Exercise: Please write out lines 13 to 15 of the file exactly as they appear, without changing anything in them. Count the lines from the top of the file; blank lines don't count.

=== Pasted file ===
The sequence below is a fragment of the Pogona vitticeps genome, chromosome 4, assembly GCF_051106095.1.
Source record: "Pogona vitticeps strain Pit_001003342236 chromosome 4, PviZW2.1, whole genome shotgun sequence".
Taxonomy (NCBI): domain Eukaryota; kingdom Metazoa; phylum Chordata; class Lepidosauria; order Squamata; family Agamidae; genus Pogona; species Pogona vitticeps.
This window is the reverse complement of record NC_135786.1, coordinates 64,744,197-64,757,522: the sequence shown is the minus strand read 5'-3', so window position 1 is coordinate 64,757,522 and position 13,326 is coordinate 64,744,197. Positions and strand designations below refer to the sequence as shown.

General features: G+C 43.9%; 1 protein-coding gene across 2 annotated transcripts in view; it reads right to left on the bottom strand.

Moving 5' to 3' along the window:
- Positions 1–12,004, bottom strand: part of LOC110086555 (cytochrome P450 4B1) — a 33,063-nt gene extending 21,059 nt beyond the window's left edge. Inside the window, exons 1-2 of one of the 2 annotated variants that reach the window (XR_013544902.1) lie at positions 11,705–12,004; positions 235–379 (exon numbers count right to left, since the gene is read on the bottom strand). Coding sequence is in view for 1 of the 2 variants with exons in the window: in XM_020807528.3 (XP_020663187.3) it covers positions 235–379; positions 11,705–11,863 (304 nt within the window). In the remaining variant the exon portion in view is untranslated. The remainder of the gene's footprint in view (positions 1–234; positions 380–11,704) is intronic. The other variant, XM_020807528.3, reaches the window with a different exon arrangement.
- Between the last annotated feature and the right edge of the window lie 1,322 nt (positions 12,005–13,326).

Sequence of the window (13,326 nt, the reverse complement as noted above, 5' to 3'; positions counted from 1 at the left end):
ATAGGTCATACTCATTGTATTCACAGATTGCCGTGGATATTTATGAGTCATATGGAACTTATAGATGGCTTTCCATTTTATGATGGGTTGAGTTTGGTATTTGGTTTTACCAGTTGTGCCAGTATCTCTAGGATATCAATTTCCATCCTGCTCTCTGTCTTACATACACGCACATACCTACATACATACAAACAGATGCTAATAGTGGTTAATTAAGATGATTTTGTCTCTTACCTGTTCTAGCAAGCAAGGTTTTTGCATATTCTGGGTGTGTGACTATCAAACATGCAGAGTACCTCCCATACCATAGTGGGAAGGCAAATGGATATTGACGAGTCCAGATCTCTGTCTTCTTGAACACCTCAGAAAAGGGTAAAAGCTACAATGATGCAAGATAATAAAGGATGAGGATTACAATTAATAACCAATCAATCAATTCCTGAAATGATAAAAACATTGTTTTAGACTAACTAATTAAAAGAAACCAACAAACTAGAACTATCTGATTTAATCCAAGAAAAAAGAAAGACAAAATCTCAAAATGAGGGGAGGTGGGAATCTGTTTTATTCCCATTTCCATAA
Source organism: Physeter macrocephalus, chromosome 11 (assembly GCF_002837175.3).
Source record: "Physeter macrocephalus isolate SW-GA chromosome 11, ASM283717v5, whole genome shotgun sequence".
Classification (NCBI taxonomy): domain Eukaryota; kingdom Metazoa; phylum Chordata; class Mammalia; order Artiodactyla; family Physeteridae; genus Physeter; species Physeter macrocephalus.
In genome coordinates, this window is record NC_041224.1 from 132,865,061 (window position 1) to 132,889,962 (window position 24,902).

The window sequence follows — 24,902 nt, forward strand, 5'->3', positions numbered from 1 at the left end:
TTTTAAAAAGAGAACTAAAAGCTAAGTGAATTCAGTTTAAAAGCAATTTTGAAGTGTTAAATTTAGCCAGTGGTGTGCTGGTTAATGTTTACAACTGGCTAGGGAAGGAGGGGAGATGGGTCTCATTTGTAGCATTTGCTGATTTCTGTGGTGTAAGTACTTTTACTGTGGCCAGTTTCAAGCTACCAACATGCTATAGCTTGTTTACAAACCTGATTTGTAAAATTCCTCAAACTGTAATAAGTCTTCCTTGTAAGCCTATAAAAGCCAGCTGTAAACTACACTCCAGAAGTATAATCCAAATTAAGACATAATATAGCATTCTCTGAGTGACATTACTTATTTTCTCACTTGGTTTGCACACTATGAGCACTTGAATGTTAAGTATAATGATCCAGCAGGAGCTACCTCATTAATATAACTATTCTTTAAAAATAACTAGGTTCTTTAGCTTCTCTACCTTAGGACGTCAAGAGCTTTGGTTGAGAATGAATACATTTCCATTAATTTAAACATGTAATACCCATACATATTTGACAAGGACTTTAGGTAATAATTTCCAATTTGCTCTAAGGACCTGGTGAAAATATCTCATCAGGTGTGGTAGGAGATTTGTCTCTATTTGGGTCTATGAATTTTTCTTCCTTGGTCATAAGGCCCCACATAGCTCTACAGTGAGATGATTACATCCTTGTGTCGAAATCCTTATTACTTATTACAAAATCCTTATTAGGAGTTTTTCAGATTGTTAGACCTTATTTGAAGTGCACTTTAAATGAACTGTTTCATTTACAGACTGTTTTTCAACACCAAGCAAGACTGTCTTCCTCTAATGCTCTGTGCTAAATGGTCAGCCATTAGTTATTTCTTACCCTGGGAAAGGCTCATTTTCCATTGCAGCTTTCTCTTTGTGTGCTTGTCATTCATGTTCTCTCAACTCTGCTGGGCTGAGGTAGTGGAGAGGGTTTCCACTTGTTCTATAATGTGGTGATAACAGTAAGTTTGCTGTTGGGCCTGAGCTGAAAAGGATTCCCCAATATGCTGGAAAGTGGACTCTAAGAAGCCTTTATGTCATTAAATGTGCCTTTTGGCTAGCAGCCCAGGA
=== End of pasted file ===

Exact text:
Classification (NCBI taxonomy): domain Eukaryota; kingdom Metazoa; phylum Chordata; class Mammalia; order Artiodactyla; family Physeteridae; genus Physeter; species Physeter macrocephalus.
In genome coordinates, this window is record NC_041224.1 from 132,865,061 (window position 1) to 132,889,962 (window position 24,902).

The window sequence follows — 24,902 nt, forward strand, 5'->3', positions numbered from 1 at the left end: